I hope this helps clear up some of the deeper, darker mysteries of your pet’s gastrointestinal system. Keep that yard clean!


Dr. Lisa McIntyre

The Welcome Waggin’


Vaccinations: The Science Behind the Shots

Few issues in veterinary medicine are as controversial as the debate about administration of vaccines to our dogs and cats.  Long considered part of the annual visit, responsible health care, and credited with conquering some of the fiercest infectious diseases, vaccines are also suspected of creating vulnerability to certain illnesses and chronic conditions such as anemia, arthritis, allergies, gastrointestinal and thyroid disorders and cancer.  While there are few people who will advocate from refraining from the use of vaccinations altogether, what vaccine protocols will protect our companions without putting them at unnecessary risk? It is a difficult question, with no one-size-fits-all answer.

To determine which vaccines are necessary for your pet, you and your veterinarian must start with an individualized risk-benefit assessment. Questions you may ask yourself include: Does my pet come into contact with other animal companions? Do we have wildlife in our area or on our property? How much time does my pet spend outdoors? Does my pet board, get groomed, go to dog parks or dog shows? Do I have other pets and do all animals receive a heartworm and flea/tick preventative? Do I travel with my pet or volunteer at a shelter?  Does my pet have any chronic conditions?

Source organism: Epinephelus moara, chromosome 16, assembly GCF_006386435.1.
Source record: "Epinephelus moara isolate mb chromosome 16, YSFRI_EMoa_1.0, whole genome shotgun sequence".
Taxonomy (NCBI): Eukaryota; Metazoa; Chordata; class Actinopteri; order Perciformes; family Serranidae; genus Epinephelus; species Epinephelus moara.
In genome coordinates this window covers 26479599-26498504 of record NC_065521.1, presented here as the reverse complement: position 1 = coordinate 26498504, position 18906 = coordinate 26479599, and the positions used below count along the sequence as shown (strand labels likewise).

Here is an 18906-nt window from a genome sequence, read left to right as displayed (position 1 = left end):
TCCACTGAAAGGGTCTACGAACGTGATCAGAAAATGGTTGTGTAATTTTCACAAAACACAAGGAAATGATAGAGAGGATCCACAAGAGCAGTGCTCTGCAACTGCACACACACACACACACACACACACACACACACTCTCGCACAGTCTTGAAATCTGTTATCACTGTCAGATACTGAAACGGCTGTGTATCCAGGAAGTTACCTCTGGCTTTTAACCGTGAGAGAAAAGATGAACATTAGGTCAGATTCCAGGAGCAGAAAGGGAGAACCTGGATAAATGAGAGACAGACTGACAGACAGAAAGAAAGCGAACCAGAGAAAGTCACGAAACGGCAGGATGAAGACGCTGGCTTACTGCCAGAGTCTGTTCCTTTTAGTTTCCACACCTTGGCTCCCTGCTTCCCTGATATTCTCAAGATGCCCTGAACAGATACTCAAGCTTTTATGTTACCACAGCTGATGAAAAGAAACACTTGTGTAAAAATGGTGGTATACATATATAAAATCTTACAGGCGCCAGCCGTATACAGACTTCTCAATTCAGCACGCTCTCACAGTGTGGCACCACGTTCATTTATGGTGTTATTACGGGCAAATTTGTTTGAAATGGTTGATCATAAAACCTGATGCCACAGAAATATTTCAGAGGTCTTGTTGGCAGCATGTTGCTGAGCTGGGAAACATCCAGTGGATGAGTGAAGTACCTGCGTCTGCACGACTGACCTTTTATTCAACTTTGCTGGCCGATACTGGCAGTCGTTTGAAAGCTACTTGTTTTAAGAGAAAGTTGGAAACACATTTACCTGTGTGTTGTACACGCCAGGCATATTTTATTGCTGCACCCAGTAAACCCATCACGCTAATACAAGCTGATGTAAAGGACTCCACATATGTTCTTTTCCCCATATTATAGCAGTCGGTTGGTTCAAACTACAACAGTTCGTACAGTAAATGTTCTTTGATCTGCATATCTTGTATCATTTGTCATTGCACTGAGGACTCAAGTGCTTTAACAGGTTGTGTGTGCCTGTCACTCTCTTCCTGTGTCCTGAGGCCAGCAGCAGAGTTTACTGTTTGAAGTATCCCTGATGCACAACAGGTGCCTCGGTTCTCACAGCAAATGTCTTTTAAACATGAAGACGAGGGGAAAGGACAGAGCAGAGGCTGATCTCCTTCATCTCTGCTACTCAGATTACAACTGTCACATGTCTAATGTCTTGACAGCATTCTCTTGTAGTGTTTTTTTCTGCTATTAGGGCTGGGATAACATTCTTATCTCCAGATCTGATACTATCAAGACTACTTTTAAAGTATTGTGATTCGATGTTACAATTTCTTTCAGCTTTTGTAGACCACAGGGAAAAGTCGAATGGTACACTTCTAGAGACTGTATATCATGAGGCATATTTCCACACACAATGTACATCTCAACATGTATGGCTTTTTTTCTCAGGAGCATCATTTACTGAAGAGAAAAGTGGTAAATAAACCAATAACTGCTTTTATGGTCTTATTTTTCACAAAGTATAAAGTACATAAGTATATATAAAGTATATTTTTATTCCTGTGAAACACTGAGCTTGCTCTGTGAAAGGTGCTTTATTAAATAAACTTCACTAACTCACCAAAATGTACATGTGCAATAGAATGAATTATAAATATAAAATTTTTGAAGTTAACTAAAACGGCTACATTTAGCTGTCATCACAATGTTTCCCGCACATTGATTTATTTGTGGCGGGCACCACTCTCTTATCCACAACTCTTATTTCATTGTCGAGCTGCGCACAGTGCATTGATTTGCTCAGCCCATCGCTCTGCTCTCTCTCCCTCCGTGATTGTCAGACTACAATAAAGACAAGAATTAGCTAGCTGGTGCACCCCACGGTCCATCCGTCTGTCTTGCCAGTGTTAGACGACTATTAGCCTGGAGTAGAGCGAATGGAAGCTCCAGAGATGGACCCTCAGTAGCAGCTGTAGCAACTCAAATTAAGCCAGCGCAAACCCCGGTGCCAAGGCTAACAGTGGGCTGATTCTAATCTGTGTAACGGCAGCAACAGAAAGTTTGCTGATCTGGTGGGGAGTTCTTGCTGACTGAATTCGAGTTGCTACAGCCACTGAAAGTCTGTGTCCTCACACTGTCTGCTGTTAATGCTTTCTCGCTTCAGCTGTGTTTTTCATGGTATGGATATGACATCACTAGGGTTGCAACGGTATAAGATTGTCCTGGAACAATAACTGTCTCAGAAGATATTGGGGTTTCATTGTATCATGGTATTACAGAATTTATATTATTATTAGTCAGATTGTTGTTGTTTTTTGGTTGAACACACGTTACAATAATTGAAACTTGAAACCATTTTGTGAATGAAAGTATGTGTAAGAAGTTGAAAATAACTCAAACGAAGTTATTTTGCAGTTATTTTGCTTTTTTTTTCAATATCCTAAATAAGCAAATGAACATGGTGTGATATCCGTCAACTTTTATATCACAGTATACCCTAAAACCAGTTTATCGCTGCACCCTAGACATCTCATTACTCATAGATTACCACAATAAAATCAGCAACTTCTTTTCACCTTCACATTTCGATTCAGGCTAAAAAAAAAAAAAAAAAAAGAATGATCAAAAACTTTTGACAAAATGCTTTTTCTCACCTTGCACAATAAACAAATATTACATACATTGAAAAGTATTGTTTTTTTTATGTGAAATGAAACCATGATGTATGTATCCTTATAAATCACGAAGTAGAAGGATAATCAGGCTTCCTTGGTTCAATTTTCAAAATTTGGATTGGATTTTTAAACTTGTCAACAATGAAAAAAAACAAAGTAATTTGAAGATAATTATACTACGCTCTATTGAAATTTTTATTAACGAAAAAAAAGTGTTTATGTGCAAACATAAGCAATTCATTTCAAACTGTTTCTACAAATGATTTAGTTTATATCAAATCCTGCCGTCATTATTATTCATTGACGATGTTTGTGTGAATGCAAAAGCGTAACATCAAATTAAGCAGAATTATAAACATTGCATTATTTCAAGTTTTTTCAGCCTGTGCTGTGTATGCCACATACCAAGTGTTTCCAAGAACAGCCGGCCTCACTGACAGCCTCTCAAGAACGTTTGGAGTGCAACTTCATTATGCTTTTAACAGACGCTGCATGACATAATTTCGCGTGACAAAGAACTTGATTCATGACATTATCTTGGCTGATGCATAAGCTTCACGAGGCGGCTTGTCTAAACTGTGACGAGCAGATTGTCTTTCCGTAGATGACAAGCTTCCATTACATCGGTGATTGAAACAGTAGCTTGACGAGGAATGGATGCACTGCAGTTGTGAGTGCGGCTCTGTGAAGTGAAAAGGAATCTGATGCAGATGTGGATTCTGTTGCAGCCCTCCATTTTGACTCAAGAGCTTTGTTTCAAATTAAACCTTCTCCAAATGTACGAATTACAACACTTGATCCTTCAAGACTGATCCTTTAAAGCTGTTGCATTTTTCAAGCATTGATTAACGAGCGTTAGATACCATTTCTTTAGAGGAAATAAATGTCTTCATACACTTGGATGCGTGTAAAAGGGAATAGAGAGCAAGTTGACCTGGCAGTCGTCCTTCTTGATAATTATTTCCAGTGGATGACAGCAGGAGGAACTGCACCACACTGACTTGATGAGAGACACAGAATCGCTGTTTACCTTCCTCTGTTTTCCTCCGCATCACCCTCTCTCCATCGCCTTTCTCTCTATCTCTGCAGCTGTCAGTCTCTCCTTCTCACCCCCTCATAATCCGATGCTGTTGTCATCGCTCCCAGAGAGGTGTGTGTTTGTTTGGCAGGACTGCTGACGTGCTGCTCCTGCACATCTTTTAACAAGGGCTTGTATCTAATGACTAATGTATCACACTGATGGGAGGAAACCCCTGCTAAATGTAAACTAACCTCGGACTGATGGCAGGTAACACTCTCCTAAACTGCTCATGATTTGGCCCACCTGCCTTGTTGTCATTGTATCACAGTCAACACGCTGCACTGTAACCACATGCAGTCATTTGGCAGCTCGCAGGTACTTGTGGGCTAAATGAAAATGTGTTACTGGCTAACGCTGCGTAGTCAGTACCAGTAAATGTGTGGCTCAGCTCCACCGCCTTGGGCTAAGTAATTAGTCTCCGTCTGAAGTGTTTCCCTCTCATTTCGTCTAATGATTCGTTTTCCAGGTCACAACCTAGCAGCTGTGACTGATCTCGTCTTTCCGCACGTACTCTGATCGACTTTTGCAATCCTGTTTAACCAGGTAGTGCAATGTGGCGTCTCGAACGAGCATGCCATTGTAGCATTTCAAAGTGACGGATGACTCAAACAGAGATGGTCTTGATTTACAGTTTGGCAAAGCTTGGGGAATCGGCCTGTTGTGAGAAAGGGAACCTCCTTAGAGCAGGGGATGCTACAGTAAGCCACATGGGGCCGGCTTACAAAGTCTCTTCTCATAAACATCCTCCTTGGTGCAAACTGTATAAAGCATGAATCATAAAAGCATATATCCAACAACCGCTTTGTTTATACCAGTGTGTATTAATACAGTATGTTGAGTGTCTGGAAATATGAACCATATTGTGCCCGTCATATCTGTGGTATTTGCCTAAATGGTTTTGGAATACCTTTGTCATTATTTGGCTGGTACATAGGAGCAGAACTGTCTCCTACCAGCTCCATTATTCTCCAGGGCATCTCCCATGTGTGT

Vaccines are traditionally divided into core, or essential, groups, and non-core vaccines.  These determinations are based on the likelihood of exposure to the infectious agent, the severity of the disease contracted by infected animals, and zoonotic potential (a disease such as rabies that can infect humans as well as animals).  It is recommended that animals receive core vaccines, with the need for non-core vaccines being determined on an individual basis. Core vaccines, based on the American Animal Hospital Association’s and American Association for Feline Practitioner’s recommendations are as follows:  Distemper, Adenovirus/Hepatitis, canine Parvovirus, Rabies, feline Parvovirus/Panleukopenia, Herpesvirus, and Calicivirus. Non-core vaccines include: Bordetella, Parainflueza, Coronavirus, Lyme, Leptospirosis, Chlamydia, Feline Infectious Peritonitis, Feline Leukemia, Feline Immunodeficiency Virus, and Canine Influenza.